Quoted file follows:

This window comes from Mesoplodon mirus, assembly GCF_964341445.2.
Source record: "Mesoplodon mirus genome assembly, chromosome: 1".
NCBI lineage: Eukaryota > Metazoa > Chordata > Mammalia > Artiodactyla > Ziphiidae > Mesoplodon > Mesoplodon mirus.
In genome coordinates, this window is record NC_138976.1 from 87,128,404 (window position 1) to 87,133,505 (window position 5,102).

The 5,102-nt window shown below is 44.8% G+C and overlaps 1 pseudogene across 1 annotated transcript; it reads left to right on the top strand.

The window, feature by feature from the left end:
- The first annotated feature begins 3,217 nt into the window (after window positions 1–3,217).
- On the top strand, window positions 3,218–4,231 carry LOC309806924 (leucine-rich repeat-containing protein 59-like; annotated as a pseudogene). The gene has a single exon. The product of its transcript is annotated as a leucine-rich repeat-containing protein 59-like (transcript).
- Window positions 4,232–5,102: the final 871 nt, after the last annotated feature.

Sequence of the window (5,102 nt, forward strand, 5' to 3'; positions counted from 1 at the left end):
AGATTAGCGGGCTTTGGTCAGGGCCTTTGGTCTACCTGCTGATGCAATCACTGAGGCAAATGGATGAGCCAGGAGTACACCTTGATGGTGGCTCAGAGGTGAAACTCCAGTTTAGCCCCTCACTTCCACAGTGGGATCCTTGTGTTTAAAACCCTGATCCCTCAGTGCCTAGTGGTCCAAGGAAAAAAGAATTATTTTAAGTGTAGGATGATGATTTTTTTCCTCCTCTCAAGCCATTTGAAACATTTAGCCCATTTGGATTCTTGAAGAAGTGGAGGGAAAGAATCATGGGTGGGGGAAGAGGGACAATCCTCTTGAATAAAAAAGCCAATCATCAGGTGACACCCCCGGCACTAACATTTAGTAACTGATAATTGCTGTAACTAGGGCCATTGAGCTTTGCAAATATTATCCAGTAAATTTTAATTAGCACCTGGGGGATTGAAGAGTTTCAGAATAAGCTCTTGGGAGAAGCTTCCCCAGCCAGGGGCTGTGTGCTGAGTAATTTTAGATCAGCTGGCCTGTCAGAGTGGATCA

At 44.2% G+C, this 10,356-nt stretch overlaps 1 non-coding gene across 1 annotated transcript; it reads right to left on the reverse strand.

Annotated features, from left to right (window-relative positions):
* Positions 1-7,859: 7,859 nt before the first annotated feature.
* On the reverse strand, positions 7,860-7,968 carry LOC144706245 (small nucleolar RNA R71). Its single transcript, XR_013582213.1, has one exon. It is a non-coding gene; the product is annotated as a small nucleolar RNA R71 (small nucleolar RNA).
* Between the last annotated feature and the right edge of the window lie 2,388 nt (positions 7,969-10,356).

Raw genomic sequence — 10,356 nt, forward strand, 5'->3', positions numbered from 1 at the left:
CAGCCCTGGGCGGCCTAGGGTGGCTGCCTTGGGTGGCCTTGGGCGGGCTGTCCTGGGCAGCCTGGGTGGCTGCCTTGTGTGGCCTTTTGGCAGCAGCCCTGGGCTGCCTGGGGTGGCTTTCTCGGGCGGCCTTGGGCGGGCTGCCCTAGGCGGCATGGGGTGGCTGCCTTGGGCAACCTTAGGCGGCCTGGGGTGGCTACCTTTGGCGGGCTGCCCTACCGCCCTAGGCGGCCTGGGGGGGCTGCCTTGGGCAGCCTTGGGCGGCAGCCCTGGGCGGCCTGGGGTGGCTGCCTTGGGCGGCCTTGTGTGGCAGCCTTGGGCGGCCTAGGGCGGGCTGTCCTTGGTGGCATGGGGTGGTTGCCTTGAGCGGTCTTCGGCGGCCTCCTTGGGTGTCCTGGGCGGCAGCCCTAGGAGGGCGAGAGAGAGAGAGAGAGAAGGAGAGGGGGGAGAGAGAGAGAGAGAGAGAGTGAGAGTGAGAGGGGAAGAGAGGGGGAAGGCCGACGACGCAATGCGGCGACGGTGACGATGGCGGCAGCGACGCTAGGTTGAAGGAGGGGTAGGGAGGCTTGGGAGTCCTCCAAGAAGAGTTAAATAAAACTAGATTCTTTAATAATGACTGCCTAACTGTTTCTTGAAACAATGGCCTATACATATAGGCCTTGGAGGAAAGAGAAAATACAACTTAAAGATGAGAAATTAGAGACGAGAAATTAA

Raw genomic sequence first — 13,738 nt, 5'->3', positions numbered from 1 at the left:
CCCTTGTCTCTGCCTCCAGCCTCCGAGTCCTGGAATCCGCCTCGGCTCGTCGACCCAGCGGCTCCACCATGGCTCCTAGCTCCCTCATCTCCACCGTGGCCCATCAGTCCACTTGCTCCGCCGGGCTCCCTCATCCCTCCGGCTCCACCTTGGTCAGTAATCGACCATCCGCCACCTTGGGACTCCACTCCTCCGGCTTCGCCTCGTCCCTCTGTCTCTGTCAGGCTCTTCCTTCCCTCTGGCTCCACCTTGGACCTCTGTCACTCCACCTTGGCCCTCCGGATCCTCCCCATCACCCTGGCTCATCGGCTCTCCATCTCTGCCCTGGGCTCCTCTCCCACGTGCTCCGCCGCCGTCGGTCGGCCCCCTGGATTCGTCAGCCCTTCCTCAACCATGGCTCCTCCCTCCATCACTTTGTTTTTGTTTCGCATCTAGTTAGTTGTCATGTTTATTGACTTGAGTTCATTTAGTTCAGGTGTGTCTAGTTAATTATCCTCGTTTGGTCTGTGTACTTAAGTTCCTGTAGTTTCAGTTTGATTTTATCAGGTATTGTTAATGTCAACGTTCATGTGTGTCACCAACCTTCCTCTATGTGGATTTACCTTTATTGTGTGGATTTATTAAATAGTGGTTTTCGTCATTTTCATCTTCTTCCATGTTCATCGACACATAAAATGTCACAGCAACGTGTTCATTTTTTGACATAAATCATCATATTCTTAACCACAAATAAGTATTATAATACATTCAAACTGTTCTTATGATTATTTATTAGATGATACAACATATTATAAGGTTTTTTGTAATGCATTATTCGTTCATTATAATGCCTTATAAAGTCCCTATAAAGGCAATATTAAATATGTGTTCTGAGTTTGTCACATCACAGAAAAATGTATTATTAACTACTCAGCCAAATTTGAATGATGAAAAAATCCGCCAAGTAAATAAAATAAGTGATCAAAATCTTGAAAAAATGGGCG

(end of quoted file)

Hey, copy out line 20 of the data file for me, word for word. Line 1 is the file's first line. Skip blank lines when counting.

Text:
CCCTTGTCTCTGCCTCCAGCCTCCGAGTCCTGGAATCCGCCTCGGCTCGTCGACCCAGCGGCTCCACCATGGCTCCTAGCTCCCTCATCTCCACCGTGGCCCATCAGTCCACTTGCTCCGCCGGGCTCCCTCATCCCTCCGGCTCCACCTTGGTCAGTAATCGACCATCCGCCACCTTGGGACTCCACTCCTCCGGCTTCGCCTCGTCCCTCTGTCTCTGTCAGGCTCTTCCTTCCCTCTGGCTCCACCTTGGACCTCTGTCACTCCACCTTGGCCCTCCGGATCCTCCCCATCACCCTGGCTCATCGGCTCTCCATCTCTGCCCTGGGCTCCTCTCCCACGTGCTCCGCCGCCGTCGGTCGGCCCCCTGGATTCGTCAGCCCTTCCTCAACCATGGCTCCTCCCTCCATCACTTTGTTTTTGTTTCGCATCTAGTTAGTTGTCATGTTTATTGACTTGAGTTCATTTAGTTCAGGTGTGTCTAGTTAATTATCCTCGTTTGGTCTGTGTACTTAAGTTCCTGTAGTTTCAGTTTGATTTTATCAGGTATTGTTAATGTCAACGTTCATGTGTGTCACCAACCTTCCTCTATGTGGATTTACCTTTATTGTGTGGATTTATTAAATAGTGGTTTTCGTCATTTTCATCTTCTTCCATGTTCATCGACACATAAAATGTCACAGCAACGTGTTCATTTTTTGACATAAATCATCATATTCTTAACCACAAATAAGTATTATAATACATTCAAACTGTTCTTATGATTATTTATTAGATGATACAACATATTATAAGGTTTTTTGTAATGCATTATTCGTTCATTATAATGCCTTATAAAGTCCCTATAAAGGCAATATTAAATATGTGTTCTGAGTTTGTCACATCACAGAAAAATGTATTATTAACTACTCAGCCAAATTTGAATGATGAAAAAATCCGCCAAGTAAATAAAATAAGTGATCAAAATCTTGAAAAAATGGGCG